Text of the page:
Back to search

FINNUT-Forskning og innovasjon i utdanningssektoren

Designing incentive systems in higher education

Alternative title: Designing incentive systems in higher education

Awarded: NOK 10.0 mill.

In Norway, students have a right to financial support to cover living costs while studying. This support is governed by Norwegian State Educational Loan Fund (SELF). Over the past two decades there has been a policy shift towards more incentives in the Norwegian student financing system. Firstly, in 2002 Norway implemented a system where financial support was first provided as a loan, of which a given share could be turned into a grant when students completed their credits. In 2019, the incentive structure was changed, where part of the loan-to-grant-conversion was provided first upon degree completion. Given that the vast majority of Norwegian students receive support from SELF the policies underlying grants and loans influence a substantial part of the student population. Through interdisciplinary and international collaboration we will: 1) investigate whether the existing incentive system achieves its goal of stimulating credit and degree completion, 2) provide insights into the factors influencing the success or failure of student financing incentives, and 3) increase the knowledge on how to ensure effectiveness of such incentives. This project will produce novel insights on the potential for policymakers to use student financing systems to influence student decision-making, so they can maximize the benefits of higher education for individuals and society. Moreover, the project will provide insights into who benefits and who is harmed by the current student financing policy. As a part of the project, a field experiment will be conducted. The project group consists of researchers from NIFU, University of Stavanger and University of Michigan (USA). The project will be conducted in close collaboration with SELF, both concerning data and when administrating the field experiment. Results from the project will be disseminated through various workshops and a final conference, which will set the results in an international perspective.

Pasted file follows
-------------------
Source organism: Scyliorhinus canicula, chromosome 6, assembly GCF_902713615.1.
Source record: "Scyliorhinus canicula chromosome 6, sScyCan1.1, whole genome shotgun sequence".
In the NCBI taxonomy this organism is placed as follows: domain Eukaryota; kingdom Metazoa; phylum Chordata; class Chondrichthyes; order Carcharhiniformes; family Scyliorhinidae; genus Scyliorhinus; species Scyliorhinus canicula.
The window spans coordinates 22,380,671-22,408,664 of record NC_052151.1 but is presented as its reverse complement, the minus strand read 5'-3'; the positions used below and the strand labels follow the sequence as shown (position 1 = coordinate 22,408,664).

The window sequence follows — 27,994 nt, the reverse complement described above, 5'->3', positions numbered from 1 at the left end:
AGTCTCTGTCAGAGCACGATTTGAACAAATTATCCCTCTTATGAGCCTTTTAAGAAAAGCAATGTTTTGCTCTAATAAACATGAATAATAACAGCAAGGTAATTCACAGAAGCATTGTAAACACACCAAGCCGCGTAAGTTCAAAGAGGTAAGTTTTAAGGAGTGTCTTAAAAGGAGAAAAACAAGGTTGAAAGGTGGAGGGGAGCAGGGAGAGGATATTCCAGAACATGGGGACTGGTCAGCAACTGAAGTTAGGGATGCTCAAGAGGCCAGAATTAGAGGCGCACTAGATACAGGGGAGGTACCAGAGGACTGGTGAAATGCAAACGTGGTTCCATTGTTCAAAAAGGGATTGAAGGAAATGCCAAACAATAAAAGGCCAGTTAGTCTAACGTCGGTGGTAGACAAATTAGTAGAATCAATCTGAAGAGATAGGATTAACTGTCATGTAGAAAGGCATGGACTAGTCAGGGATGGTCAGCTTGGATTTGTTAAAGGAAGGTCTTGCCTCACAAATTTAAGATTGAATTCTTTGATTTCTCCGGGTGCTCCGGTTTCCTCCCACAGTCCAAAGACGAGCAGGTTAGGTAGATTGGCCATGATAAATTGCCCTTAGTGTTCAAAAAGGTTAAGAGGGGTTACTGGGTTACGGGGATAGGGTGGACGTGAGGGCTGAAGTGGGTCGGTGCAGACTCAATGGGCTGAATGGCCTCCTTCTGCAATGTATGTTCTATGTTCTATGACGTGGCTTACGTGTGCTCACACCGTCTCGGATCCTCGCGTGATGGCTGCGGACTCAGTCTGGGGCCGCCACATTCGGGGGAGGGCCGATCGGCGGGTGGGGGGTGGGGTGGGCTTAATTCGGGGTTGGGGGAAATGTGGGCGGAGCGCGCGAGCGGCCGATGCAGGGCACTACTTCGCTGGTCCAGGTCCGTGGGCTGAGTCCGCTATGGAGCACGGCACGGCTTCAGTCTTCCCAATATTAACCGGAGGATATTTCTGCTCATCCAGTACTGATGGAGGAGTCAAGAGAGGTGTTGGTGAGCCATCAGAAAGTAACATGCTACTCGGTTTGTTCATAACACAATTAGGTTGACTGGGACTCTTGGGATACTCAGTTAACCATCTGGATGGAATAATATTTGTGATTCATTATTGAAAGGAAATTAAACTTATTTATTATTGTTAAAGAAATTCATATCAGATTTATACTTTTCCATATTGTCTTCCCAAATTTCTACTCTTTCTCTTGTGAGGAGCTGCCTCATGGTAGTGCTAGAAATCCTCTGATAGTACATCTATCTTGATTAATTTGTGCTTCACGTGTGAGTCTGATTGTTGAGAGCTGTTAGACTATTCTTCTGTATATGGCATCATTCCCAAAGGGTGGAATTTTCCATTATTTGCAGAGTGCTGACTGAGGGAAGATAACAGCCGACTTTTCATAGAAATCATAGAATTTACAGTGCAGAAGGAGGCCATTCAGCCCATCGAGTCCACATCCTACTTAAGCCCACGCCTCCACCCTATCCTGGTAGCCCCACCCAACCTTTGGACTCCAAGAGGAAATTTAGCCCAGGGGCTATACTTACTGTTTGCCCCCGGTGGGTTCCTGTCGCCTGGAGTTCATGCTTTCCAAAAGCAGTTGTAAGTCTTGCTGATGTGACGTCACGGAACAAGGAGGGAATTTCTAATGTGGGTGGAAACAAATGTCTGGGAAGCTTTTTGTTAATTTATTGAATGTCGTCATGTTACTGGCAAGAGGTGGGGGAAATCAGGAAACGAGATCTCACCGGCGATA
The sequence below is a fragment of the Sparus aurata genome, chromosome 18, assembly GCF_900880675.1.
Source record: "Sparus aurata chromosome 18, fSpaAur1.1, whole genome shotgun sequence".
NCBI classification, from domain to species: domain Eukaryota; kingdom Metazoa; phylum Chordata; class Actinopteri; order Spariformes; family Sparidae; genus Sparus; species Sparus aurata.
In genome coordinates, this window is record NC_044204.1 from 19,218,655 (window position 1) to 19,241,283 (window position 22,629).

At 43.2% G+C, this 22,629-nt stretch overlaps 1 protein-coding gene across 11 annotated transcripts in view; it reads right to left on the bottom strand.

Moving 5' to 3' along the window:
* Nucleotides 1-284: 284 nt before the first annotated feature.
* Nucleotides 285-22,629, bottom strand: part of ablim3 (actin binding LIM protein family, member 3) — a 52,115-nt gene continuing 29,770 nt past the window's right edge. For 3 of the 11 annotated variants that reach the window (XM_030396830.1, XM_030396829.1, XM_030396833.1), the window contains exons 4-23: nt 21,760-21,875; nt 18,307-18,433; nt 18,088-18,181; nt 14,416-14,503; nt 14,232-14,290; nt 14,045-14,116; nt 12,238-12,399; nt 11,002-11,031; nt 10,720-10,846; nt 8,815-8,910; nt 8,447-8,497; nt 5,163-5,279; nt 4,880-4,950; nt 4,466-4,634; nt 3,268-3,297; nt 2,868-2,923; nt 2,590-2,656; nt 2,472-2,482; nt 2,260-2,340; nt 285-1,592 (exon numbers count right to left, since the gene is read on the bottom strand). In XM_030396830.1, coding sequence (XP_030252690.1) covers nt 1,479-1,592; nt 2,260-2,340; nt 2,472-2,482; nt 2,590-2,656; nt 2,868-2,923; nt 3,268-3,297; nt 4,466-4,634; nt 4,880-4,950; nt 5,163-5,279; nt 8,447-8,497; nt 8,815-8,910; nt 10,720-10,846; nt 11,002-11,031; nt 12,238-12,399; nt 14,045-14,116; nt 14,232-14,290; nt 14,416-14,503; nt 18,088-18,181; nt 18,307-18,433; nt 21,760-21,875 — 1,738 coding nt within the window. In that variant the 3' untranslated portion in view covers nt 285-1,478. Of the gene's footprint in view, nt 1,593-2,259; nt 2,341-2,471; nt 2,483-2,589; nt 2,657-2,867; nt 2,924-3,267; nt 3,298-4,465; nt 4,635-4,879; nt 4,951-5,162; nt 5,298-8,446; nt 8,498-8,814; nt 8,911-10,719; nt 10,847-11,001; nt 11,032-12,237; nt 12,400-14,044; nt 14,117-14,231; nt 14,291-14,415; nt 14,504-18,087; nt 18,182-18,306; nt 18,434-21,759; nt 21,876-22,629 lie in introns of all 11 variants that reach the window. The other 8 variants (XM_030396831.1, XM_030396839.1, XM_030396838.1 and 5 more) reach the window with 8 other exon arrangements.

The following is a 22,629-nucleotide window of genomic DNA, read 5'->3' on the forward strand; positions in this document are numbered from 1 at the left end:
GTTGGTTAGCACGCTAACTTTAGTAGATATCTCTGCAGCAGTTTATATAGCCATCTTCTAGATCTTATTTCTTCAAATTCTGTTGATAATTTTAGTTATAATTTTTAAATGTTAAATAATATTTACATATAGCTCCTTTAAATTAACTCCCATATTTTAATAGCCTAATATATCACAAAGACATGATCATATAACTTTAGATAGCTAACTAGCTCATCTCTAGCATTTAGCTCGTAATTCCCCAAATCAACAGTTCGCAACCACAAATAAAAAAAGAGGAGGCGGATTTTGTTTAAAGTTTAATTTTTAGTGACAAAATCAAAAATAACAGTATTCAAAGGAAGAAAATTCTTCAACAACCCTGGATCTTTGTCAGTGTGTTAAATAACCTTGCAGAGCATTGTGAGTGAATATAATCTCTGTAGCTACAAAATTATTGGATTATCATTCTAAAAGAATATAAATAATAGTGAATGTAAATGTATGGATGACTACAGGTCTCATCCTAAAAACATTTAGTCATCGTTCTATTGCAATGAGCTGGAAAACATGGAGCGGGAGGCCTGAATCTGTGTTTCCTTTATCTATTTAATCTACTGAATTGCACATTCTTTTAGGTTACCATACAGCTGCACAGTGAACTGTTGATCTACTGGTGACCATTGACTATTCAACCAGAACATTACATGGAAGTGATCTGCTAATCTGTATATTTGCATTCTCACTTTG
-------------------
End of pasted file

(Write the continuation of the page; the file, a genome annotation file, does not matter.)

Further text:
Government expenditures on higher education (HE) are rapidly increasing. The increasing need for a college degree is in many countries coupled with an increasing proliferation of student financing policies and systems. Public spending on HE is typically justified by the social benefits derived from such investments or by the desire to promote equality of opportunity in education. However, in addition to such equity concerns, policymakers are also tasked with spending scarce public resources efficiently. Resources spent funding or subsidizing students should therefore result in outcomes that benefits society in general, e.g., a well-educated and productive labour force. Low completion rates and slow progression threaten the justification for such spending, leading to concerns among policymakers. Faced with scrutiny over high public spending on HE, policymakers reluctant to reduce the financial support to students—which would likely imply that HE would become less accessible—are in need of measures that ensure that these support systems are efficient in promoting policy goals, such as a higher completion rate. In this project, we leverage unique features of the universal financial support system in Norway to generate insights into how policymakers can balance the need for ensuring adequate returns on the investment made in students with the desire to promote equality of opportunity in education. In collaboration with the Norwegian State Educational Loan Fund (SELF), we will study the effectiveness of the Norwegian government’s efforts to promote degree completion using monetary incentives, how students respond to them, and how the implementation of such incentives can be designed to promote their policy objectives more effectively, the latter through a randomized controlled trial. Finally, a qualitative approach using focus groups will provide further insight into how students think about and respond to incentives in the student financing system.

Publications from Cristin

No publications found

No publications found

No publications found

No publications found

Funding scheme:

FINNUT-Forskning og innovasjon i utdanningssektoren